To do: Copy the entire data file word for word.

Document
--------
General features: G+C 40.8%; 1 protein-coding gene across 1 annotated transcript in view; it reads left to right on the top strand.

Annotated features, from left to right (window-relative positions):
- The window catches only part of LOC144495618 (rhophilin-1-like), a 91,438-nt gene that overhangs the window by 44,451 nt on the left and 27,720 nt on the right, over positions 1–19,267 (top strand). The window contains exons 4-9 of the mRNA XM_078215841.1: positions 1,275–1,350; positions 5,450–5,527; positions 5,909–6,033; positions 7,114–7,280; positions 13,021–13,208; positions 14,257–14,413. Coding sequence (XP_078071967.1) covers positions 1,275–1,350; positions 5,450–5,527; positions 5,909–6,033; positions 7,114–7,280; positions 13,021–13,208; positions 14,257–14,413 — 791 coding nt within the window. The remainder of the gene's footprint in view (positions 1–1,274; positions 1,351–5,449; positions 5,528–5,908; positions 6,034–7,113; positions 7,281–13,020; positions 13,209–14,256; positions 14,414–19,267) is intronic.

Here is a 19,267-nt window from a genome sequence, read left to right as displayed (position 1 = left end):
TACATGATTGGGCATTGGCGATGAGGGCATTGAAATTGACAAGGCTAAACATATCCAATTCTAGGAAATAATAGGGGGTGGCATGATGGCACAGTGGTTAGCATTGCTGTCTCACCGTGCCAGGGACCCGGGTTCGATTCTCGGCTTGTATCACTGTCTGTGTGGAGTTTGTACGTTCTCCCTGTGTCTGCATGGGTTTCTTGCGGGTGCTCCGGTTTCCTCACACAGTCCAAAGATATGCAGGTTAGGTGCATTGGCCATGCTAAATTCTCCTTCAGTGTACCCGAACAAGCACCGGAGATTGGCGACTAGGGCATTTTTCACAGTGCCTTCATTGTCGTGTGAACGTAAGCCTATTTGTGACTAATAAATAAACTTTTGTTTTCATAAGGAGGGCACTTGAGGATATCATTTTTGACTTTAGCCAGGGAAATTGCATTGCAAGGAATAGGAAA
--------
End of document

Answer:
General features: G+C 40.8%; 1 protein-coding gene across 1 annotated transcript in view; it reads left to right on the top strand.

Annotated features, from left to right (window-relative positions):
- The window catches only part of LOC144495618 (rhophilin-1-like), a 91,438-nt gene that overhangs the window by 44,451 nt on the left and 27,720 nt on the right, over positions 1–19,267 (top strand). The window contains exons 4-9 of the mRNA XM_078215841.1: positions 1,275–1,350; positions 5,450–5,527; positions 5,909–6,033; positions 7,114–7,280; positions 13,021–13,208; positions 14,257–14,413. Coding sequence (XP_078071967.1) covers positions 1,275–1,350; positions 5,450–5,527; positions 5,909–6,033; positions 7,114–7,280; positions 13,021–13,208; positions 14,257–14,413 — 791 coding nt within the window. The remainder of the gene's footprint in view (positions 1–1,274; positions 1,351–5,449; positions 5,528–5,908; positions 6,034–7,113; positions 7,281–13,020; positions 13,209–14,256; positions 14,414–19,267) is intronic.

Here is a 19,267-nt window from a genome sequence, read left to right as displayed (position 1 = left end):
TACATGATTGGGCATTGGCGATGAGGGCATTGAAATTGACAAGGCTAAACATATCCAATTCTAGGAAATAATAGGGGGTGGCATGATGGCACAGTGGTTAGCATTGCTGTCTCACCGTGCCAGGGACCCGGGTTCGATTCTCGGCTTGTATCACTGTCTGTGTGGAGTTTGTACGTTCTCCCTGTGTCTGCATGGGTTTCTTGCGGGTGCTCCGGTTTCCTCACACAGTCCAAAGATATGCAGGTTAGGTGCATTGGCCATGCTAAATTCTCCTTCAGTGTACCCGAACAAGCACCGGAGATTGGCGACTAGGGCATTTTTCACAGTGCCTTCATTGTCGTGTGAACGTAAGCCTATTTGTGACTAATAAATAAACTTTTGTTTTCATAAGGAGGGCACTTGAGGATATCATTTTTGACTTTAGCCAGGGAAATTGCATTGCAAGGAATAGGAAA